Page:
Apple Archive

Why I Recommend Macs to Amost Everyone

- 2007.02.05

From my last article, Going Windows Because No Mac Meets My Needs?, it might sound like I'm abandoning the Mac. I'm not.

In fact, when dealing with other people's computing needs, I'd be the first one to recommend a Mac. My recommendations have led to the purchase of at least six Macs in the past few years, and they've mostly been fairly reliable with a couple of minor issues.

Despite the fact that current Apple products don't satisfy my needs, I still continue to recommend them to other people.

Power Mac G4

One of the first Macs I recommended that someone buy was an 867 MHz Quicksilver G4 tower with a 17" LCD display toward the end of 2002. The machine came with a 60 GB hard drive and a 2x DVD-RW drive. At the time of purchase, we upgraded the RAM to 1.25 GB and installed the latest version of Mac OS X, 10.2.

The machine has since experienced two hardware failures - the hard drive, roughly a year-and-a-half ago, and the DVD-RW drive shortly after that. We replaced the small 60 GB drive with a much larger 120 GB drive and installed Mac OS X 10.4 "Tiger". These upgrades improved its performance, and replacing the DVD-RW drive with a faster 8x dual-layer model from Pioneer extended the machine's life even longer.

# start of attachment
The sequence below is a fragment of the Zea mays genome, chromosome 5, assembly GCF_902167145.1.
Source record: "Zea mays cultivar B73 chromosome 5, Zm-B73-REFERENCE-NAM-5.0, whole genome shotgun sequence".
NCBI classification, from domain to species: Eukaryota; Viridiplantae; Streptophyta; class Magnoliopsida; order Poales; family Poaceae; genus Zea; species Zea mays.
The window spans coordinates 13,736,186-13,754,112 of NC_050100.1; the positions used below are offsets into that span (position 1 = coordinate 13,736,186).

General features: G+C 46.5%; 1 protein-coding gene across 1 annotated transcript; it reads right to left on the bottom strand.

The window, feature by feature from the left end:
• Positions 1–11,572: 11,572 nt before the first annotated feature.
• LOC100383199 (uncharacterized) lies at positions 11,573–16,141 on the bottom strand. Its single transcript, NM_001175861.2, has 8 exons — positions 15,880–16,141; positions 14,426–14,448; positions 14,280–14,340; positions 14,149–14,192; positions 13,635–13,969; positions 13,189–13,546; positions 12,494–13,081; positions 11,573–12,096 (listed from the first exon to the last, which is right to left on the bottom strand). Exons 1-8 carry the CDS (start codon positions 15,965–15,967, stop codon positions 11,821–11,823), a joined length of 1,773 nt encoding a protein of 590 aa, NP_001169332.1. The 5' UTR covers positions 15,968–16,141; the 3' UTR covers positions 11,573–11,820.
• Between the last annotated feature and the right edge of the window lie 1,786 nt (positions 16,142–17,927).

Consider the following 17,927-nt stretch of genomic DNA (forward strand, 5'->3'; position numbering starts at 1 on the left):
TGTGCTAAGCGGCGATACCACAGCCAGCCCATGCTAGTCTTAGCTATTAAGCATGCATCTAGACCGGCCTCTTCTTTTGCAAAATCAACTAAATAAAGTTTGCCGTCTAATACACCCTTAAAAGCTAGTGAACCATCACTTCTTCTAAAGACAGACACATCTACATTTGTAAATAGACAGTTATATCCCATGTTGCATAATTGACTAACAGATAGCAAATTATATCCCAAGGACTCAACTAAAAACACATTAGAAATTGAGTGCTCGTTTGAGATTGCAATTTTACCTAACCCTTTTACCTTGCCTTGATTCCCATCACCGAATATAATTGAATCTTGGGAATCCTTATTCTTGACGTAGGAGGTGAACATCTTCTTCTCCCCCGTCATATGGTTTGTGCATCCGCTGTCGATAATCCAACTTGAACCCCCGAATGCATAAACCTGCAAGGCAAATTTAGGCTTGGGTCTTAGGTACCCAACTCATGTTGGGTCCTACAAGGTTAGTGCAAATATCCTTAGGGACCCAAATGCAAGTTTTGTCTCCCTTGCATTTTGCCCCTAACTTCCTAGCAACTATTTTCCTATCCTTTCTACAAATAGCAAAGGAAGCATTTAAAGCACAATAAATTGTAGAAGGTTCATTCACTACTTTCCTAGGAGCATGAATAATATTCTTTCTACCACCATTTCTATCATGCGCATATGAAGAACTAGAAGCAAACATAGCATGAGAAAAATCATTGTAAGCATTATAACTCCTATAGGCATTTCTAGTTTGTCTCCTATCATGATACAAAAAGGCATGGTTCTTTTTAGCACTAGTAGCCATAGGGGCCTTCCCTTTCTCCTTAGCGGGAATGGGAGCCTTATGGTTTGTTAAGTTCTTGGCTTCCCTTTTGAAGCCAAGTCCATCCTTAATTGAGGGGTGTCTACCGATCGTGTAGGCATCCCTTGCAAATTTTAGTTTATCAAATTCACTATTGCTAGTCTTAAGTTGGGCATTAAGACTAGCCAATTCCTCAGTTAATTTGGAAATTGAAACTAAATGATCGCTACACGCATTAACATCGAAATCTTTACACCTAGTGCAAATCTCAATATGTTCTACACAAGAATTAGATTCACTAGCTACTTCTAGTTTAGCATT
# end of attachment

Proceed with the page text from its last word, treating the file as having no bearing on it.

Essentially, it's up to just about any task that the latest Macs can accomplish.

This machine is getting to be almost five years old, yet for woman who uses it, it easily has another year or two of productive life left in it.

12" PowerBook

Another machine that I recommended was a 1.5 GHz 12" PowerBook. A friend of mine liked the size and looks of mine. Until then, he had only used a PC with Windows, and due to lack of virus protection software (and the fact that it was Windows ME), he wasn't too happy.

I'd mentioned some of the features of the Mac that would benefit him, and he ultimately ended up purchasing the Mac. It's generally been decent, although there was one case of a CD getting stuck in the machine's optical drive that required it being sent to Apple, in addition to the battery recall that affected many 12" PowerBooks.

PC Problems

Most of the computers that I work on for people are be PCs, and they tend to have the same problems - spyware, viruses, and file corruption.

The main thing that concerns me about any computer, especially a laptop, is the hardware. Regardless of whether it's a Mac or a PC, there's bound to be some sort of hardware problem with a laptop that's heavily used, whether it be something simple like scratches on the casing or more frustrating, like a hard drive. For the reasons I outlined last week, I tend to recommend Macs to people who won't be carrying the computer around in a backpack and giving it heavy use.